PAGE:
Twice now I’ve been so engrossed in “Cross Dakar City” that I’ve missed my subway stop. It’s a deceptively simple game for a smartphone, an updated Frogger framed as the story of a young beggar, Mamadou, trying to cross Dakar to look for his biological parents. He has to avoid road traffic, rivers, trains and bombs to get where he’s going.
We talked to Ousseynou Khadim Beye, the developer behind the game, to find out more about the tech scene in Dakar and what it takes to be a Senegalese video game designer.
Growing up in Dakar, Beye was an avid gamer who kept a critical eye on what he was playing. “I always wanted to develop my own video game” says Beye. He studied computing at the Ecole Supérieure Polytechnique Dakar before going on exchange to Lyon in France and getting an internship at Ubisoft, the French company behind hit games like Assassin’s Creed and Just Dance. It was at Ubisoft that he discovered how to apply his training.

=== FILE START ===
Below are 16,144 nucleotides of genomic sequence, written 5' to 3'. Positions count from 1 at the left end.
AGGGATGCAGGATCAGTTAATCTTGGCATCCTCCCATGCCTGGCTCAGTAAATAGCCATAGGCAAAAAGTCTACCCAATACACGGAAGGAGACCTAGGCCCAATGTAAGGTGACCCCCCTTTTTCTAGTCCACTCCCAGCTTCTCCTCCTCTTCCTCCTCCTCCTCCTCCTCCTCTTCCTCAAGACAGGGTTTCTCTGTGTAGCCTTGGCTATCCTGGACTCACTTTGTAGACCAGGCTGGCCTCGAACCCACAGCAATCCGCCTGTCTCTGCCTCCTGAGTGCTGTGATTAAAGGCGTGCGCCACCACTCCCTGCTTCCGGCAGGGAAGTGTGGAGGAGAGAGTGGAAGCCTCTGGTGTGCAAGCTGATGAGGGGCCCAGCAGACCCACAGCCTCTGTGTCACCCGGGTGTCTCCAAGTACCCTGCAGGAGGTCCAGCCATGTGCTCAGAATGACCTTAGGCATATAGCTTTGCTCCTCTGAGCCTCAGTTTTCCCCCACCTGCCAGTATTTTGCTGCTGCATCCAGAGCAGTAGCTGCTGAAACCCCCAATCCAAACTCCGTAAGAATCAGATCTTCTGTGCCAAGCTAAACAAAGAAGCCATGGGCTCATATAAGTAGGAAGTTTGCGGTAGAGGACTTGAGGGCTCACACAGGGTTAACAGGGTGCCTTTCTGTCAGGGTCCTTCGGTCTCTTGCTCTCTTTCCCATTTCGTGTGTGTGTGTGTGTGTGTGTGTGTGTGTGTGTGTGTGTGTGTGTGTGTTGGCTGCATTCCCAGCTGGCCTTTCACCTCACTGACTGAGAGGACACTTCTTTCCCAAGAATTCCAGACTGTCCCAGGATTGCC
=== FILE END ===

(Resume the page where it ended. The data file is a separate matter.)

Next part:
One of the major barriers to creating more app developers in Senegal, says Beye, is the way computing is taught in schools. In Senegal, he says, there’s a lot of emphasis on learning programming languages without any instruction on how to connect it to the real world.
“People should be more oriented to resolving solutions than just learning programming languages,” he says. “Learning languages without applying them is not useful.”
The other barrier is money. Beye developed “Cross Dakar City” at nights and on weekends between shifts at his day job: a software project manager in the French energy sector. Other Senegalese developers don’t have that luxury he says. For tech to thrive in Senegal, says Beye, there needs to be facilities where people can do their work: “Having coworking spaces and incubators to help young entrepreneurs could help. [Developers] need to know they can satisfy their basic needs while working on projects that they love.”
Since the launch of “Cross Dakar City”—the first Senegalese game in Apple and Google app stores—students have been writing to Beye asking him how to use their training to create real world applications. “It’s inspiring more students in Dakar to investigate possibilities,” he says.